The number of noise complaints made in Tauranga this year has rocketed compared to 2006 - with warm, dry weather before June being blamed as the main reason.
A whopping 2111 complaints were made in the first five months of 2007, an increase of 801 on the corresponding period in 2006.
The biggest rise came in March when an extra 292 complaints were registered compared to March 2006, though February was not far behind.
Nearly 400 excessive noise notices have been issued in Tauranga this year while 31 stereos have been seized, a fall of three on the same period as last year. A total of 69 stereos were taken off noisy residents in 2006. Chris Horan, monitoring team leader at Tauranga City Council, said there had been a high number of complaints this year and the weather was a contributing factor.
"It has definitely been much busier than last year and is weather-dependent.
"If it rains people have the windows closed. If it is warm people are outside and they often play music," Mr Horan said.
"We had a much more settled summer than last year and so the climate conditions are part of it [a rise in complaints].
"We also becoming a bigger city and becoming more cramped. With a lot more people, we are dealing with more complaints."
Anyone who has a stereo taken off them has to pay $250 to get it back, though few people do as the equipment is rarely worth anywhere near that much, Mr Horan said.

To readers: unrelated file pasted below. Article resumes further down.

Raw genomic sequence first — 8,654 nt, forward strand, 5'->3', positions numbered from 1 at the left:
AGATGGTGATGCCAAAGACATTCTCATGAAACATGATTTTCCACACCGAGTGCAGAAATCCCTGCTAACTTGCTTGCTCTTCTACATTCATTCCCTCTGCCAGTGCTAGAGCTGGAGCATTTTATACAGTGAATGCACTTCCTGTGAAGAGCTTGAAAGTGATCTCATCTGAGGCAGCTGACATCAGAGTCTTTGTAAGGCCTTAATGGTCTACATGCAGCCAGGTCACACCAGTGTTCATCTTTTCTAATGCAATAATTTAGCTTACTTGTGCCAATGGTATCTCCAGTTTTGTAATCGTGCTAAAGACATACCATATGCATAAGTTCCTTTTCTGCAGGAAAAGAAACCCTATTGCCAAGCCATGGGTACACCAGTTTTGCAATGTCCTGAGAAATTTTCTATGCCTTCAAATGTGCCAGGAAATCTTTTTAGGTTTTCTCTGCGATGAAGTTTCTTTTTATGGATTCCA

Unclaimed stereos are later sold at auction with the proceeds going back into the council's budget for noise monitoring. However, Mr Horan said most stereos only ever reached about $20 at auction.
The latest noise complaint figures were provided to the Bay of Plenty Times by Tauranga City Council.
However, our request under the Official Information Act for a list of the 10 noisiest streets in Tauranga with the highest number of complaints this year was turned down by the council.
One reason chief executive Stephen Town gave for withholding the information was because it could not be provided without "substantial collation or research".
The Bay Times will appeal this decision to the Office of the Ombudsmen.
The council has the power under the Resource Management Act to control ``excessive or unreasonable' noise and provides a round-the-clock noise control service.
The first complaint a person makes to noise control is merely logged. The resident then has to wait one hour and call again if the noise has continued, at which point a noise control officer is dispatched.
An officer will then make a subjective assessment from the boundary of the complainant's property as to whether the noise is excessive.
"The noise needs to be clearly audible," Mr Horan said.
"If you can hear the words of the song then it is too loud."
If the noise is excessive the officer will issue an excessive noise notice which says the person at fault has to turn the volume down immediately.
If the officers are called back again the equipment will be seized, though police must provide an escort on to the property.
Mr Horan said the bulk of residential complaints were made on Thursday, Friday and Saturday nights and were about noisy parties.
But Mr Horan said gripes in the past had been made about wind chimes and budgies.
"We want to encourage people to complain and we want to deal with it appropriately," he added.
But to avoid annoying a neighbour, the council says simple steps to take are to ensure your burglar alarm cuts off after 15 minutes; not to start noisy equipment early in the morning or late at night, and to tell neighbours in advance if you are having a party.
To make a noise complaint, call the council on 0800 116 803.
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